Says Ukraine government is creating a humanitarian crisis in the areas not controlled by them
This article originally appeared at UNHCR
This is a summary of what was said by UNHCR spokesperson William Spindler – to whom quoted text may be attributed – at the press briefing, on 10 March 2015, at the Palais des Nations in Geneva.
UNHCR is extremely concerned about the worsening humanitarian situation in Eastern Ukraine, particularly in the areas not controlled by the Ukrainian Government, where the lack of access to benefits and services previously provided by the central authorities has drastically worsened the plight of the civilian population. This has been further aggravated by restrictions to the movement of people and goods.
Conditions in northern Donetsk and in Luhansk are particularly dire, with the supply of water and electricity often disrupted by shelling and rocket attacks. Heavy shelling resulting in civilian deaths continues to be reported, especially around the town of Debaltseve, which was the scene of heavy fighting in February. The fighting makes the delivery of humanitarian aid to the many civilians trapped in the conflict areas extremely difficult. The scarcity of basic supplies, including food, fuel and medicines, has driven up prices of available supplies. Living conditions, particularly for those with damaged homes or sheltering in bunkers and basements under the rubble of their houses or apartment buildings, have been exacerbated by cold weather and low temperatures.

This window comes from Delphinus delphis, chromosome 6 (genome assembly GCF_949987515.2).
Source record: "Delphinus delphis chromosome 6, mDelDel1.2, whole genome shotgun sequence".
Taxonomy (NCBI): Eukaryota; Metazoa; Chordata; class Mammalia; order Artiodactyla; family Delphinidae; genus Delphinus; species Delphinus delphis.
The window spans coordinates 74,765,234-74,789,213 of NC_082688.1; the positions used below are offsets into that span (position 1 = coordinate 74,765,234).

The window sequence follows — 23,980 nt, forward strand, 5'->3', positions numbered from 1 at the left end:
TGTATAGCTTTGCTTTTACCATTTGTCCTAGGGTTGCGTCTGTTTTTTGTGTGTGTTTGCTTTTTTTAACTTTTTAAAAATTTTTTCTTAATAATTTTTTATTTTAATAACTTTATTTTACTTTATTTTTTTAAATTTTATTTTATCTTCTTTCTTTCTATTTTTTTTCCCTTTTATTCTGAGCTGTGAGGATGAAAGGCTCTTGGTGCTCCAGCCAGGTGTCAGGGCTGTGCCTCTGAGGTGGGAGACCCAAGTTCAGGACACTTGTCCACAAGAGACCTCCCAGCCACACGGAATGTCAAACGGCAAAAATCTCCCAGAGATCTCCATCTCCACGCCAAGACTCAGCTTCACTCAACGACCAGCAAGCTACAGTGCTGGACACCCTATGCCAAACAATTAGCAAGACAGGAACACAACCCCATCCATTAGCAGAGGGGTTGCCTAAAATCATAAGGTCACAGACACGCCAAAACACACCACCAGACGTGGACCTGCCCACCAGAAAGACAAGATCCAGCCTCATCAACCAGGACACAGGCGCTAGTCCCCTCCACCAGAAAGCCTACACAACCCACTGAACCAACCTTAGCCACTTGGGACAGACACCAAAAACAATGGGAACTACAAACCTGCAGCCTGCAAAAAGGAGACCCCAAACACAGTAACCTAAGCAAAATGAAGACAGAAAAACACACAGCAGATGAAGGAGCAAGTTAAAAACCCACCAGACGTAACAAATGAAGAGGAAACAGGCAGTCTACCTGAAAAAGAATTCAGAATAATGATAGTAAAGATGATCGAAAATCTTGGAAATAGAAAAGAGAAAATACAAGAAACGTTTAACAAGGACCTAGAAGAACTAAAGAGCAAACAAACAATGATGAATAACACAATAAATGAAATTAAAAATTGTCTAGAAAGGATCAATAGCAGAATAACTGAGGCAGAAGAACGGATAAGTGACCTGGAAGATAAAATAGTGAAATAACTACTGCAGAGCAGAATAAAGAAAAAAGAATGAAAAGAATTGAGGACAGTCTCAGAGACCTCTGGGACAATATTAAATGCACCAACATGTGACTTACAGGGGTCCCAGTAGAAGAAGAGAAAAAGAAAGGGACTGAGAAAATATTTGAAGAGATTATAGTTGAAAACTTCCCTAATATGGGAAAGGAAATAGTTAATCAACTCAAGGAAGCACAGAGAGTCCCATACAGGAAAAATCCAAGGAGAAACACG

Freedom of movement is an issue and civilians are often trapped in the conflict zone. Lack of available and affordable transport, insecurity along exit routes and administrative barriers are preventing civilians from reaching safety and many people in these areas feel abandoned.
The Ukrainian authorities have evacuated over 11,000 people (including 2,246 children and 348 people with disabilities) from Donetsk and Luhansk, but assistance to evacuees continues to fall far short of demand, particularly in the provision of accommodation, transport, information and maintaining family unity.
Despite security risks, UNHCR and partners have delivered emergency non-food aid to some of the neediest civilians, including in areas under frequent bombardment. For the first time, UNHCR has delivered aid to two areas in Luhansk – Novopskov and Markivka – which were until now inaccessible to aid agencies. According to local authorities, around 30 percent of the IDP population in Novopskov and Markivka received assistance. Distributions also took place in Debaltseve and in the nearby village of Nikishyne, where many houses have been damaged or destroyed by recent fighting. In addition, some 11,500 people in the Donetsk region have received non-food humanitarian assistance from UNHCR in February.
UNHCR is continuing to scale-up its presence in Donetsk city and is currently looking at the feasibility of an increased presence in Luhansk. As part of the overall UN response to the situation in Ukraine, UNHCR co-leads the Protection Cluster with the Office of the High Commissioner for Human Rights (OHCHR), and leads the Shelter and Non Food Items Cluster.
The number of people internally displaced by the conflict in Ukraine has now reached the 1.1 million mark, while the total number of Ukrainians who have sought asylum, residence permits or other forms of legal stay in neighbouring countries now stands at 674,300, including 542,800 in Russia and 80,700 in Belarus.